The Los Angeles Police Department halted the use of outside facial recognition platforms in investigations after uncovering that detectives had used a powerful commercial software known as Clearview AI without permission.
Other platforms like Clearview, which compare images against millions of images posted on the Internet, are not authorized for investigative use, he said.
"Department personnel shall not use third-party commercial facial recognition services or conduct facial recognition searches on behalf of outside agencies," McMahon wrote. "Moreover, any department personnel using FRT shall attend the proper training and obtain a certificate of completion prior to using the system."
Clearview could not be immediately reached for comment Tuesday. The company has a history of courting officers to try out its system.
Civil liberties advocates have questioned the efficacy of facial recognition software platforms, particularly those like Clearview, which use images from outside the criminal justice system. Some critics and researchers have identified racial bias in facial recognition results.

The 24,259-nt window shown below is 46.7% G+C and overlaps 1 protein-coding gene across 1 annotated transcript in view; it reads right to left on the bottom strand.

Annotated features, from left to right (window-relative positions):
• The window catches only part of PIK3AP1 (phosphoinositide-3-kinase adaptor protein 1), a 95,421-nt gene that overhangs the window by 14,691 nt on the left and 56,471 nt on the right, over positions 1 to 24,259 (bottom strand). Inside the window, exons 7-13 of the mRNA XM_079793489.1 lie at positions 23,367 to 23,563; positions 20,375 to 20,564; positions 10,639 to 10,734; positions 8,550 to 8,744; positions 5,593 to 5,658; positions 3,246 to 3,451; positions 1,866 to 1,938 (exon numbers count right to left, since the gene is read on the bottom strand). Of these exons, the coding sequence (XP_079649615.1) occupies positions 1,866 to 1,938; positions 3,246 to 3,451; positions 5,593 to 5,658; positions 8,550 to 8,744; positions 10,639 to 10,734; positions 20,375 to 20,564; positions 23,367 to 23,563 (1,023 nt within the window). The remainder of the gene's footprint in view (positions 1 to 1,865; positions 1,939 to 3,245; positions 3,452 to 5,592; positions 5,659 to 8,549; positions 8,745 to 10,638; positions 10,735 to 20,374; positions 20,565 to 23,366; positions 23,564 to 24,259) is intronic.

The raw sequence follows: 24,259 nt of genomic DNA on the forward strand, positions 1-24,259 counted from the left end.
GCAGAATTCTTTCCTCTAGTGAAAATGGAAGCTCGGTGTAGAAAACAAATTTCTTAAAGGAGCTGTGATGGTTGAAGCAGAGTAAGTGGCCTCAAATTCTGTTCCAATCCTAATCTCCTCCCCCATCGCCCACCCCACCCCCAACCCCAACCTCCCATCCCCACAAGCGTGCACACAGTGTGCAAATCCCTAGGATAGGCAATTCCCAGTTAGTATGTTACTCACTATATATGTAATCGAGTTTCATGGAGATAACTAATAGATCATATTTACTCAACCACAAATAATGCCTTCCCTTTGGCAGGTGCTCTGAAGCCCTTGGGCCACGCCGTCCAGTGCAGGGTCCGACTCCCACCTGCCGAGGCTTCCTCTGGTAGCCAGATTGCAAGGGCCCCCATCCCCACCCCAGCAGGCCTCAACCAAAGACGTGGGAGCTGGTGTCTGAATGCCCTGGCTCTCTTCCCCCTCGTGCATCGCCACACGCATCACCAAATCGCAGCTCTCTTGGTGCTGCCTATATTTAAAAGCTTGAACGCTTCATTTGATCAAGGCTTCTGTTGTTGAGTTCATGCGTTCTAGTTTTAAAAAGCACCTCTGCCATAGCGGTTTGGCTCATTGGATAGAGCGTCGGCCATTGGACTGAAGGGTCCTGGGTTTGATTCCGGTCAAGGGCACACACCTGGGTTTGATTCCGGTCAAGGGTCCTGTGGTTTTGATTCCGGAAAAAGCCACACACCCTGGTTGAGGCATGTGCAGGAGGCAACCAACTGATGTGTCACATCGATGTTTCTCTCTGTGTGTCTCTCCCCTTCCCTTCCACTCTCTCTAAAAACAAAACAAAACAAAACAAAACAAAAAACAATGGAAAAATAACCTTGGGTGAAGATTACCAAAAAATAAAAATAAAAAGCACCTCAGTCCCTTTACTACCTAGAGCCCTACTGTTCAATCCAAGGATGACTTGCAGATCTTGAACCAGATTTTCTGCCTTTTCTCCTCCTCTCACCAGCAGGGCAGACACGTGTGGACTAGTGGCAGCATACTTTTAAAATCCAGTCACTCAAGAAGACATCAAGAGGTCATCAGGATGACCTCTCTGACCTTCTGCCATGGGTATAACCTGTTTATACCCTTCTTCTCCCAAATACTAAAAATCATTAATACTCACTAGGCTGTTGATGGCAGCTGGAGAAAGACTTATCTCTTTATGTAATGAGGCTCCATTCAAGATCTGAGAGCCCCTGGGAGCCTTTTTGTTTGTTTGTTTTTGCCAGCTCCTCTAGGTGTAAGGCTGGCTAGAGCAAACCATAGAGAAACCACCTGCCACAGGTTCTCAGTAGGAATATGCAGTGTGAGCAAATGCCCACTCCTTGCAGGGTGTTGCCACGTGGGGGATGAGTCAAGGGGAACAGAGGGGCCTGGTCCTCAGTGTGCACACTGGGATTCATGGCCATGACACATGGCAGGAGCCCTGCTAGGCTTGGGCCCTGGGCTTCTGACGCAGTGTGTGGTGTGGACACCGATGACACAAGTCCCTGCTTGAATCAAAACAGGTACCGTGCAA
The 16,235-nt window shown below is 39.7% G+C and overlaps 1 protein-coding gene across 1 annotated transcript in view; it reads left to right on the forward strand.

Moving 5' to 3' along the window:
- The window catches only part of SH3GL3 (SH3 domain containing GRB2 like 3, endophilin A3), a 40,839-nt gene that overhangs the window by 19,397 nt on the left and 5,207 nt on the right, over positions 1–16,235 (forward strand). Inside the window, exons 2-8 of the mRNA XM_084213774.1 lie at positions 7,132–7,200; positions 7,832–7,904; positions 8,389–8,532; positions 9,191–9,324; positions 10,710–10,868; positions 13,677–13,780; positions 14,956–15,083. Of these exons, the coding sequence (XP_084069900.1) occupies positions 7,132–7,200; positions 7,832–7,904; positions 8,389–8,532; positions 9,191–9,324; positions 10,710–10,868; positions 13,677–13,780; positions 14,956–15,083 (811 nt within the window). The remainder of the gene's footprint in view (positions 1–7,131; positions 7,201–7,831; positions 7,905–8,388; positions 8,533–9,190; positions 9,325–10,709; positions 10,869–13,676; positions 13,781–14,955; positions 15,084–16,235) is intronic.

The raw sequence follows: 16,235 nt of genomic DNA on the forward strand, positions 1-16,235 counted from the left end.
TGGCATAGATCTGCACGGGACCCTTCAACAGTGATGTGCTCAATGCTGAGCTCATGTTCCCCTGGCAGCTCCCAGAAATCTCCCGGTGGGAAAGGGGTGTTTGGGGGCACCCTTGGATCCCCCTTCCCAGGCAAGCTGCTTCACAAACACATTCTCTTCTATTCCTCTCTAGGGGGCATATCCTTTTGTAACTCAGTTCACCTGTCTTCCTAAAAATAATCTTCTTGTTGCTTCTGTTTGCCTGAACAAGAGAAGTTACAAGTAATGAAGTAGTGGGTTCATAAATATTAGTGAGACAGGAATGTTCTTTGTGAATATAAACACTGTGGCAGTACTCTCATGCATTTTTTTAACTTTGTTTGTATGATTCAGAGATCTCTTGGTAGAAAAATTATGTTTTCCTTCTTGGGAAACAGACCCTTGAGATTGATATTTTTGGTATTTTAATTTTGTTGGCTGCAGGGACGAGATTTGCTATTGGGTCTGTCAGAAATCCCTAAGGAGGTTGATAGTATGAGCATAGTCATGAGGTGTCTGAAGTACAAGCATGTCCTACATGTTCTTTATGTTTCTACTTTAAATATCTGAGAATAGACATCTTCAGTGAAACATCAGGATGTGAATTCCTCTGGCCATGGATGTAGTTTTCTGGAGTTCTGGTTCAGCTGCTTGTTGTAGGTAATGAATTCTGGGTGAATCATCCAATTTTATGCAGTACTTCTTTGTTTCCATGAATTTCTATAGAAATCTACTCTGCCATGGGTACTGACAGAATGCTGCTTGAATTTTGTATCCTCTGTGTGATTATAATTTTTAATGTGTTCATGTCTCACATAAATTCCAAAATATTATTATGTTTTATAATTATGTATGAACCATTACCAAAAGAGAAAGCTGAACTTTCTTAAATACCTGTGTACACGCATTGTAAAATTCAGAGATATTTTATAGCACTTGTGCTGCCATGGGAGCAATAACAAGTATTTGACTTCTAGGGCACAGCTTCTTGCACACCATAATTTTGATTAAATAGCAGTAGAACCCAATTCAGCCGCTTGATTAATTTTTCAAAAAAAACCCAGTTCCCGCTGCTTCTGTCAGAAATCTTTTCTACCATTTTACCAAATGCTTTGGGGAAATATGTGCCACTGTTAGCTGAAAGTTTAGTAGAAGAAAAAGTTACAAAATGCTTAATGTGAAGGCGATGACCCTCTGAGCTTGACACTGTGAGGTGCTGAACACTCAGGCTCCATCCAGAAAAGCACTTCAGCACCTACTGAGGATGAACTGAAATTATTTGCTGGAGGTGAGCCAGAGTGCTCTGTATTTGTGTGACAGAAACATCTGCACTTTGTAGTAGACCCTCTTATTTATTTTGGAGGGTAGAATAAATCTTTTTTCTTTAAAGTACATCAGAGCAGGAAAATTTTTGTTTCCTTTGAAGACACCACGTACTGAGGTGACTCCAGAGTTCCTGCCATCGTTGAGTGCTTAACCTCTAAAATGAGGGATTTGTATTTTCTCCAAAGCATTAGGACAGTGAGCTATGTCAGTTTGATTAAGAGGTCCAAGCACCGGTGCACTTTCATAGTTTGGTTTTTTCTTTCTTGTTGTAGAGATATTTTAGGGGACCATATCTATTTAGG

LAPD Asst. Chief
In an article published online Tuesday evening, BuzzFeed reported that documents it had reviewed "showed more than 25
As of Tuesday, Frank said the department had identified only two investigators who used Clearview AI on an investigation, though others appeared to have tinkered with the platform using noninvestigative images. Some officers whose names were shared with the department by BuzzFeed denied ever using the Clearview platform, Frank said.
In the two instances in which
He said no arrests are made solely on the strength of a facial recognition match, and all require additional evidence.
While officers have now been instructed not to use the Clearview system, those who did have not been punished, as they broke no rules with their prior usage, Frank said.
"The search complied with state law and our policy, as we didn't have one forbidding third-party commercial facial recognition usage until last week," he said.
Frank said the department is now conducting a more exhaustive review to determine whether officers have been using unsanctioned facial recognition platforms without the department's knowledge. One
At the time,
"He used an image that was not part of any criminal investigation for that evaluation, and received no results. This was a single evaluation Clearview requested and the system has not been accessed again by
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